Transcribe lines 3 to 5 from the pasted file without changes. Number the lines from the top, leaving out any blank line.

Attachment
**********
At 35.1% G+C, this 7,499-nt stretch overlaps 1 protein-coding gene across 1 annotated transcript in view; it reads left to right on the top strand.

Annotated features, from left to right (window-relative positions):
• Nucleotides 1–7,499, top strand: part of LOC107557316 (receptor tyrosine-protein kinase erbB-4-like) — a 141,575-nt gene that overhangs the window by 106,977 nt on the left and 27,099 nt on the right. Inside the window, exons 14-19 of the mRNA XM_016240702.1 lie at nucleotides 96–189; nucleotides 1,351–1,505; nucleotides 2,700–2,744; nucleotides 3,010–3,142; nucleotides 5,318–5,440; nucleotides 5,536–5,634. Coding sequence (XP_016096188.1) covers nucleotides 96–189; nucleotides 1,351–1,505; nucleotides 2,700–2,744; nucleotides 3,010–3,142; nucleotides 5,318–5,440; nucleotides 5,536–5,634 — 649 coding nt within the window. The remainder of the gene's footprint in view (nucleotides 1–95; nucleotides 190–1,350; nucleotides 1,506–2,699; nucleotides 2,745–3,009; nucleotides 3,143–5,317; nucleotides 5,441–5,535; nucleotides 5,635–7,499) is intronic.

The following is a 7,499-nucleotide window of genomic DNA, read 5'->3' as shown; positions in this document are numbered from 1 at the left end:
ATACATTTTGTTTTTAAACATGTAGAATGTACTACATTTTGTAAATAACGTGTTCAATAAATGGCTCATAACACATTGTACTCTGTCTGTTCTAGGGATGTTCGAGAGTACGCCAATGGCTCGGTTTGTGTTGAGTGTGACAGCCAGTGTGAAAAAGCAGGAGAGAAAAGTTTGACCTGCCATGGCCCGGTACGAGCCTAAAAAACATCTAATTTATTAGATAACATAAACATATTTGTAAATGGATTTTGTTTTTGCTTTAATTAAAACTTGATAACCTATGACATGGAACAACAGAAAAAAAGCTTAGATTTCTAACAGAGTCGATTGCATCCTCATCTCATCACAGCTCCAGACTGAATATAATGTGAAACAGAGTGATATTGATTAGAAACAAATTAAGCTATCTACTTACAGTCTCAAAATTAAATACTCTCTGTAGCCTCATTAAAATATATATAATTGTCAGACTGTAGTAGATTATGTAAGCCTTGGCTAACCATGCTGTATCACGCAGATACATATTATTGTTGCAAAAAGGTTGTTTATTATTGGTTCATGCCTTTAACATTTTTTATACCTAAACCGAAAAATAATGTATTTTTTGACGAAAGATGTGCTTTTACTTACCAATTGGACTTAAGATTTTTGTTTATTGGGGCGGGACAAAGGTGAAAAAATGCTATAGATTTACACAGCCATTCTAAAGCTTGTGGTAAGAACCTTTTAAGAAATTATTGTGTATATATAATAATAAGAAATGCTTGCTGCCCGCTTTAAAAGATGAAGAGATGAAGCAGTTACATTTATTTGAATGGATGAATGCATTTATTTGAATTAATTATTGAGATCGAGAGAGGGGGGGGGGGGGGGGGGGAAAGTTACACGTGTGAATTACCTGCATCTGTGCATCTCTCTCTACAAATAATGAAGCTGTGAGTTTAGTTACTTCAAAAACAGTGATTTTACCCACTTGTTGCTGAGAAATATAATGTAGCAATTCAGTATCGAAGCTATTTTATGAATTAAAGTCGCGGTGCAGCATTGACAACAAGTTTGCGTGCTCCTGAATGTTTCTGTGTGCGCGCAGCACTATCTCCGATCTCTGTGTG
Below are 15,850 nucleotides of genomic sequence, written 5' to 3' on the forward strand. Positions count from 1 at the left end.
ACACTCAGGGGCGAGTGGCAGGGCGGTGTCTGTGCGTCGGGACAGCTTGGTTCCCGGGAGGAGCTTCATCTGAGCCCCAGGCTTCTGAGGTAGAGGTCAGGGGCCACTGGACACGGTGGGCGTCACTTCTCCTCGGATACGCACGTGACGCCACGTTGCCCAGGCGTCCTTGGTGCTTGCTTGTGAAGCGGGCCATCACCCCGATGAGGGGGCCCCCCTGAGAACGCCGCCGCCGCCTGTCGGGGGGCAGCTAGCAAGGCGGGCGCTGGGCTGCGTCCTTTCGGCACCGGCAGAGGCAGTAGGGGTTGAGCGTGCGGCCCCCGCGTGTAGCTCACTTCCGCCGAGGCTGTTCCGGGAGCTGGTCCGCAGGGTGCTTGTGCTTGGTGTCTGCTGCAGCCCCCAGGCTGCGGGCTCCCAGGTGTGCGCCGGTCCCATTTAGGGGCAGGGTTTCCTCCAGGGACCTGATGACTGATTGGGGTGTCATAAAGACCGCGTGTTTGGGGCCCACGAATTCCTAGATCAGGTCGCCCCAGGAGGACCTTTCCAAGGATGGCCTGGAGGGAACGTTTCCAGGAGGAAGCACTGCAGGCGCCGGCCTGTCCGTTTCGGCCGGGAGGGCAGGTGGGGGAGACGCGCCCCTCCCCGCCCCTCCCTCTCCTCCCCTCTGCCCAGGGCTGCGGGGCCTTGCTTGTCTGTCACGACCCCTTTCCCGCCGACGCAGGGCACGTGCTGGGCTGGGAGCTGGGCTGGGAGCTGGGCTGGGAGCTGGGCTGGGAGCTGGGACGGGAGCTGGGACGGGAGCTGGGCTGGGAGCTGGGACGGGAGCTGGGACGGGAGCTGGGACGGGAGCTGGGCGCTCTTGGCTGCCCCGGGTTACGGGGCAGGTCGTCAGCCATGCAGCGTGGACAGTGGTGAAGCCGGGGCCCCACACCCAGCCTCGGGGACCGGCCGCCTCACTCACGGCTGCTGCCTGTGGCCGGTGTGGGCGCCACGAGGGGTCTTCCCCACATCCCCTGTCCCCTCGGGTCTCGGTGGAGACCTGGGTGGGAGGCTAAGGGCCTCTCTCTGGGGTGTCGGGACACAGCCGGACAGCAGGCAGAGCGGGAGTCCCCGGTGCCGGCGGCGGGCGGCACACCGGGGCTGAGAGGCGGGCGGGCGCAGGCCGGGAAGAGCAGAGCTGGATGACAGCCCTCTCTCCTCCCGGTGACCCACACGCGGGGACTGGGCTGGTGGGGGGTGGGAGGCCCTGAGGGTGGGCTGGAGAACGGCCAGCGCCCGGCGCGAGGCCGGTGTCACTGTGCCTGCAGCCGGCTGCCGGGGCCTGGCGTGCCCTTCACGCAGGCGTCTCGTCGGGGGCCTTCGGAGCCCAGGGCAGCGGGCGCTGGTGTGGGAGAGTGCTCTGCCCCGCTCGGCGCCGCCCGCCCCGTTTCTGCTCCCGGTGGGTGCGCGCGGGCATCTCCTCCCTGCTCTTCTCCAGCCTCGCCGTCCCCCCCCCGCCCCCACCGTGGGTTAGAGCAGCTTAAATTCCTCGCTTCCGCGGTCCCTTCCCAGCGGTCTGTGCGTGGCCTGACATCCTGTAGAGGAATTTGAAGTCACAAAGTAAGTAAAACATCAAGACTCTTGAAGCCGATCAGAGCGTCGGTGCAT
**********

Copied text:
• Nucleotides 1–7,499, top strand: part of LOC107557316 (receptor tyrosine-protein kinase erbB-4-like) — a 141,575-nt gene that overhangs the window by 106,977 nt on the left and 27,099 nt on the right. Inside the window, exons 14-19 of the mRNA XM_016240702.1 lie at nucleotides 96–189; nucleotides 1,351–1,505; nucleotides 2,700–2,744; nucleotides 3,010–3,142; nucleotides 5,318–5,440; nucleotides 5,536–5,634. Coding sequence (XP_016096188.1) covers nucleotides 96–189; nucleotides 1,351–1,505; nucleotides 2,700–2,744; nucleotides 3,010–3,142; nucleotides 5,318–5,440; nucleotides 5,536–5,634 — 649 coding nt within the window. The remainder of the gene's footprint in view (nucleotides 1–95; nucleotides 190–1,350; nucleotides 1,506–2,699; nucleotides 2,745–3,009; nucleotides 3,143–5,317; nucleotides 5,441–5,535; nucleotides 5,635–7,499) is intronic.

The following is a 7,499-nucleotide window of genomic DNA, read 5'->3' as shown; positions in this document are numbered from 1 at the left end:
ATACATTTTGTTTTTAAACATGTAGAATGTACTACATTTTGTAAATAACGTGTTCAATAAATGGCTCATAACACATTGTACTCTGTCTGTTCTAGGGATGTTCGAGAGTACGCCAATGGCTCGGTTTGTGTTGAGTGTGACAGCCAGTGTGAAAAAGCAGGAGAGAAAAGTTTGACCTGCCATGGCCCGGTACGAGCCTAAAAAACATCTAATTTATTAGATAACATAAACATATTTGTAAATGGATTTTGTTTTTGCTTTAATTAAAACTTGATAACCTATGACATGGAACAACAGAAAAAAAGCTTAGATTTCTAACAGAGTCGATTGCATCCTCATCTCATCACAGCTCCAGACTGAATATAATGTGAAACAGAGTGATATTGATTAGAAACAAATTAAGCTATCTACTTACAGTCTCAAAATTAAATACTCTCTGTAGCCTCATTAAAATATATATAATTGTCAGACTGTAGTAGATTATGTAAGCCTTGGCTAACCATGCTGTATCACGCAGATACATATTATTGTTGCAAAAAGGTTGTTTATTATTGGTTCATGCCTTTAACATTTTTTATACCTAAACCGAAAAATAATGTATTTTTTGACGAAAGATGTGCTTTTACTTACCAATTGGACTTAAGATTTTTGTTTATTGGGGCGGGACAAAGGTGAAAAAATGCTATAGATTTACACAGCCATTCTAAAGCTTGTGGTAAGAACCTTTTAAGAAATTATTGTGTATATATAATAATAAGAAATGCTTGCTGCCCGCTTTAAAAGATGAAGAGATGAAGCAGTTACATTTATTTGAATGGATGAATGCATTTATTTGAATTAATTATTGAGATCGAGAGAGGGGGGGGGGGGGGGGGGGAAAGTTACACGTGTGAATTACCTGCATCTGTGCATCTCTCTCTACAAATAATGAAGCTGTGAGTTTAGTTACTTCAAAAACAGTGATTTTACCCACTTGTTGCTGAGAAATATAATGTAGCAATTCAGTATCGAAGCTATTTTATGAATTAAAGTCGCGGTGCAGCATTGACAACAAGTTTGCGTGCTCCTGAATGTTTCTGTGTGCGCGCAGCACTATCTCCGATCTCTGTGTG